baseline to measure future changes in health insurance coverage due to the Affordable Care
Act. Thank you.>>Thank you, Marina. Are there any questions
for Marina, quickly, before Ed gives his talk? Okay.
>>Thank you. [ Inaudible Speaker ]
>>I don’t think, do you [inaudible]. ^E00:50:02
^B00:50:13>>Good morning. I’m going to expand on background
about the current population survey’s annual, social, and economic supplement, and the changes
we made to the survey instrument in 2014, and what effect those changes had on some
of the income estimates. All of the information I’m presenting here today was originally presented
by my co-author, Jessica Semega, at the January Allied Social Science Association Meetings
in Boston. It’s also available on our Website and the link is shown on this page here. These
are the topics I’m going to cover briefly this morning. First, why we redesigned the
questionnaire. Go over the list of the things, of the changes, we made; the impact those
changes had on the income estimates. And I’ll finish with a summary of our findings. While
the ASEC is a very important survey and the source of the official poverty estimates,
it’s long been known to clearly have and clearly documented that the ASEC suffers from misclassification
and underreporting of income. The goal of the redesign was to address these shortcomings
and to develop a redesigned questionnaire to improve the collection of ASEC income data.
What we wanted to address was underreporting, item non-response, and errors resulting from
respondent fatigue, all while taking better advantage of the functionality and flexibility
afforded by a computer-assisted questionnaire. The redesign also offered the Census an opportunity
to address the changing retirement income environment. Retirement pensions and annuities
are historically all underreported in the ASEC. While retirement income is still dominated
by Social Security and traditional pensions, the aggregate holdings in newer types of retirement
vehicles, such as tax-advantaged IRAs and 401K plans, already exceeds those of traditional
pension plans by a substantial margin. Also, one of the largest aggregate shortfalls in
measured ASEC income is asset income. We wanted to redesign ASEC to better capture income
from assets such as the interest and dividends earned in both retirement and non-retirement
asset accounts. Will that be a problem? The Census Bureau began the redesign effort using
a limited telephone interview test in March, 2013, using a retired ASEC sample of approximately
23,000 households. Based on the encouraging results we saw from this test which showed
likely increases in income recipiency and higher amounts, the Census Bureau conducted
a second split panel test. This test was administered to a sub-sample of households in the 2014
ASEC. About 30,000 addresses were randomly assigned to be eligible to receive a set of
redesigned income questions. The remaining sample of 68,000 households were eligible
to receive the traditional questions. The remainder of this presentation shows the results
of this split panel test. I will compare the estimates from the traditional set of questions
and the redesigned questions using the full production sample conducted in 2014. Let me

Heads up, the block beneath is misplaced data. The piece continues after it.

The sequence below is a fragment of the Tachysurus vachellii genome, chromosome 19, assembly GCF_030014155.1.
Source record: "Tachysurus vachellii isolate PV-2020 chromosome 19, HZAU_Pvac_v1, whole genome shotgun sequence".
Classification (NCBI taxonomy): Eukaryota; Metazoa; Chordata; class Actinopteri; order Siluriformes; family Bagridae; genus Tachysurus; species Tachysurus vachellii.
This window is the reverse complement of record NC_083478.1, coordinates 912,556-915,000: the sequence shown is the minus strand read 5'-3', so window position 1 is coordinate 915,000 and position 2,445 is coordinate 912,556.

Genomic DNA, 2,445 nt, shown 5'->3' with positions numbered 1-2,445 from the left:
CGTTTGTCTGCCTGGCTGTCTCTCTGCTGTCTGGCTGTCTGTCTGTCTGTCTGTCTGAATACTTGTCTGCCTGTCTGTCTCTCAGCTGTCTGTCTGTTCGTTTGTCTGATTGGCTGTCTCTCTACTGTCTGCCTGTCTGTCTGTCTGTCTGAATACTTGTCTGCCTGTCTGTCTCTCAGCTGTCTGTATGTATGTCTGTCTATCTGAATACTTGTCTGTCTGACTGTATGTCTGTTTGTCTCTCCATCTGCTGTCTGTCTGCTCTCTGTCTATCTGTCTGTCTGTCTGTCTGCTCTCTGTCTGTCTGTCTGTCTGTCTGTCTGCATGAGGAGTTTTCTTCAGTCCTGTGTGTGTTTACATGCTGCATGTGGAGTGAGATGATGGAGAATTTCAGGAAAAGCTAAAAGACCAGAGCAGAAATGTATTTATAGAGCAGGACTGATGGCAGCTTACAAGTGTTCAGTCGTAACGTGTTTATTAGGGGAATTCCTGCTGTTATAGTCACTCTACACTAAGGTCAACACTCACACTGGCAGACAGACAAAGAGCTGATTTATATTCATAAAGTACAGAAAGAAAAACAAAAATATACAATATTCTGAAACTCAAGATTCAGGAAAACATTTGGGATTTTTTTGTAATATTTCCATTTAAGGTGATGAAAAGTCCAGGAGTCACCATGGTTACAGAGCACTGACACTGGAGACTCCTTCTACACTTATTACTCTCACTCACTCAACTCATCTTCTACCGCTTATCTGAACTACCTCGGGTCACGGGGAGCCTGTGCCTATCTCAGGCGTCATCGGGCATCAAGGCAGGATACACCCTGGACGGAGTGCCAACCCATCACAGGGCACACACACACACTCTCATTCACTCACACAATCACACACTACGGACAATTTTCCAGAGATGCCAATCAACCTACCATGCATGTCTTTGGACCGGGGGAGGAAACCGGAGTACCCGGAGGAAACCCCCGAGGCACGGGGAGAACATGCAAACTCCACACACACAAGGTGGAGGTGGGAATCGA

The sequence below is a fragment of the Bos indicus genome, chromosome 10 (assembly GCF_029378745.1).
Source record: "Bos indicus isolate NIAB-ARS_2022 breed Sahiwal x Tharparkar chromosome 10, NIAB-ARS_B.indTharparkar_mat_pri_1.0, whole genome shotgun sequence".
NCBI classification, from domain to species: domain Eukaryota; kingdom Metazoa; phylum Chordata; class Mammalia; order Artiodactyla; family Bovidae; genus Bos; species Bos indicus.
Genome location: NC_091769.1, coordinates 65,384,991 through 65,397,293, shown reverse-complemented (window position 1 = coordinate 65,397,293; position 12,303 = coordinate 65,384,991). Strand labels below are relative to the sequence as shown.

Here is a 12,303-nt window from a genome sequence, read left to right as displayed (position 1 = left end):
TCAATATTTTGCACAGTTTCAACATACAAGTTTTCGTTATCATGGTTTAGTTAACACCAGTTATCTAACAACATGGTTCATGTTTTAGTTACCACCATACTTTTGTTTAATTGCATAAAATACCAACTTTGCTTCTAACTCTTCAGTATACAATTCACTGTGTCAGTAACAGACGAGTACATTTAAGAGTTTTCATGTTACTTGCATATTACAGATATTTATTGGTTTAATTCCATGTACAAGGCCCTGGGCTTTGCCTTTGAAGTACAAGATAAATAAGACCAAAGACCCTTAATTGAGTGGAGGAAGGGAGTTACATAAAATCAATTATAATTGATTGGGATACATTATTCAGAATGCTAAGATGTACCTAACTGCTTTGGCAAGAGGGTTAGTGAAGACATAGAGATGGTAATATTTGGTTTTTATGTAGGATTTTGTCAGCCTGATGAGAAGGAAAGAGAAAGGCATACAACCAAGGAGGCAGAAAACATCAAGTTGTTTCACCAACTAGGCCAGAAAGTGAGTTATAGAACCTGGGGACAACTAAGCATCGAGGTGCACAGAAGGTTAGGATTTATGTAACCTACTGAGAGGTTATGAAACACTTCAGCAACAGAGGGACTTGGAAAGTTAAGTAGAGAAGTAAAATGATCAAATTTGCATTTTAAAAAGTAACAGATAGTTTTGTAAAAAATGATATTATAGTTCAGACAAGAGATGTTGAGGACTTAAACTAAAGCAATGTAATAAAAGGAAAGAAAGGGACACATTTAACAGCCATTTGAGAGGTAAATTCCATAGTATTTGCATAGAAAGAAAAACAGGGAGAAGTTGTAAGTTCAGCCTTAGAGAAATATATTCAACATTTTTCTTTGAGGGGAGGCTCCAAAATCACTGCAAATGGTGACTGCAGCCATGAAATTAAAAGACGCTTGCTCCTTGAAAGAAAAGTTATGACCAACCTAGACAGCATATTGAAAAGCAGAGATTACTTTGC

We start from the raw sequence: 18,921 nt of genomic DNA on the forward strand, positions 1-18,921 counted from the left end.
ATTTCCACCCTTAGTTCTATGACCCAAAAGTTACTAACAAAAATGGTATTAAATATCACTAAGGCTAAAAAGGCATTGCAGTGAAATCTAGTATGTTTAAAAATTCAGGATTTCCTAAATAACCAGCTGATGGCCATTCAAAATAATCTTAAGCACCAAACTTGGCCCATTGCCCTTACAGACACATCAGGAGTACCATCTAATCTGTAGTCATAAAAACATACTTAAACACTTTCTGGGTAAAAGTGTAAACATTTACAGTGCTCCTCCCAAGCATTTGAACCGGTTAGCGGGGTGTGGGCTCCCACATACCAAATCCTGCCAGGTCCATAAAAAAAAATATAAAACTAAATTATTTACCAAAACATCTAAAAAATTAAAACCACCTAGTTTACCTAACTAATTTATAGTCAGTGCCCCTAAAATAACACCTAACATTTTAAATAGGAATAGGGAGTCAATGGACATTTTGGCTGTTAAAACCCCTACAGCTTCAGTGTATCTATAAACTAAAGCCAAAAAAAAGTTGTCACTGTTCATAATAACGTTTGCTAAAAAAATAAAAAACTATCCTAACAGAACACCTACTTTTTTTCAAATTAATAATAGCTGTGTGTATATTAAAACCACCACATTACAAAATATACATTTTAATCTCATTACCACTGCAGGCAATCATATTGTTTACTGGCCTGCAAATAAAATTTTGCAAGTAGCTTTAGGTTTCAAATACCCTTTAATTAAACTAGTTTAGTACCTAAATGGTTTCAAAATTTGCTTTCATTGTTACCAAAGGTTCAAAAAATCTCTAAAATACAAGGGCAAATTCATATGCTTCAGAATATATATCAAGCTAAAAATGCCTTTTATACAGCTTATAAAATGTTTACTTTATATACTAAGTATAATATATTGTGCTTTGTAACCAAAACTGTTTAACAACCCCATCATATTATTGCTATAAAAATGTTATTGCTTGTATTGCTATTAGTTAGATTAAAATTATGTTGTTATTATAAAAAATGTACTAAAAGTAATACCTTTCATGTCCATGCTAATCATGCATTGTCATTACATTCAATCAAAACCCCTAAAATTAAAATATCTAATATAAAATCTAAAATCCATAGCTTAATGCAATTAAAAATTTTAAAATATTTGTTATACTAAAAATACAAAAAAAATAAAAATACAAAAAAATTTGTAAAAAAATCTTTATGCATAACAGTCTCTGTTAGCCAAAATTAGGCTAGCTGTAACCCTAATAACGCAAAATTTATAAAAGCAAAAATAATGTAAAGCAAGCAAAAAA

list the changes in the redesign. I’ll go over each of these in more detail after I
go through this list. We converted to a dual pass approach for identifying income recipients
and income amounts. That is, we asked all recipiency first followed by amounts. We incorporated
three tailored income question skip patterns. We removed the income screener. The traditional
ASEC only asks households with incomes less than $75,000 about means tested transfer programs
such as Food Stamps and TANF. There is evidence that the traditional questionnaire was inappropriately
screening out some households that would be eligible for one or more of these transfer
programs. This could happen if there was a non-family member that may be receiving such
benefits or if the current economic situation of the household was different from the previous
calendar year where they may have also received low income program benefits in the previous
year. We added income range follow-ups for income don’t knows and refusals. We added
questions to differentiate property income from retirement accounts and other interest-earning
assets. We asked about retirement account withdrawals and distributions, and we added
more detailed disability survivor and retirement questions. The following slides give details
about these changes. The traditional questionnaire uses an interleaf approach where income receipt
is immediately followed by questions on amounts. The redesign uses a dual-pass approach. The
first pass identifies all income sources received in the household. The second pass collects
income amounts for each of these sources. Here you can see how this would work using
Social Security as an example. A similar approach of income-reporting is used in the Survey
of Income and Program Participation or what’s commonly known as SIPP. Tailored skip patterns
use known characteristics of the household composition to ask more relevant questions
earlier in the interview to help reduce respondent fatigue and keep the questions relevant. The
three skip patterns are lower income households which prioritizes questions on means tested
programs such as public assistance and Food Stamps. Here the income screener is used only
to identify lower income households and not to skip income questions. The households with
a member aged 62 and older, which prioritizes disability, retirement, and pension questions,
and the default which is used if the household does not qualify as either lower income or
having senior present. It closely reflects the traditional instruments questionnaire
order. All questions, regardless of household composition are asked, just in a different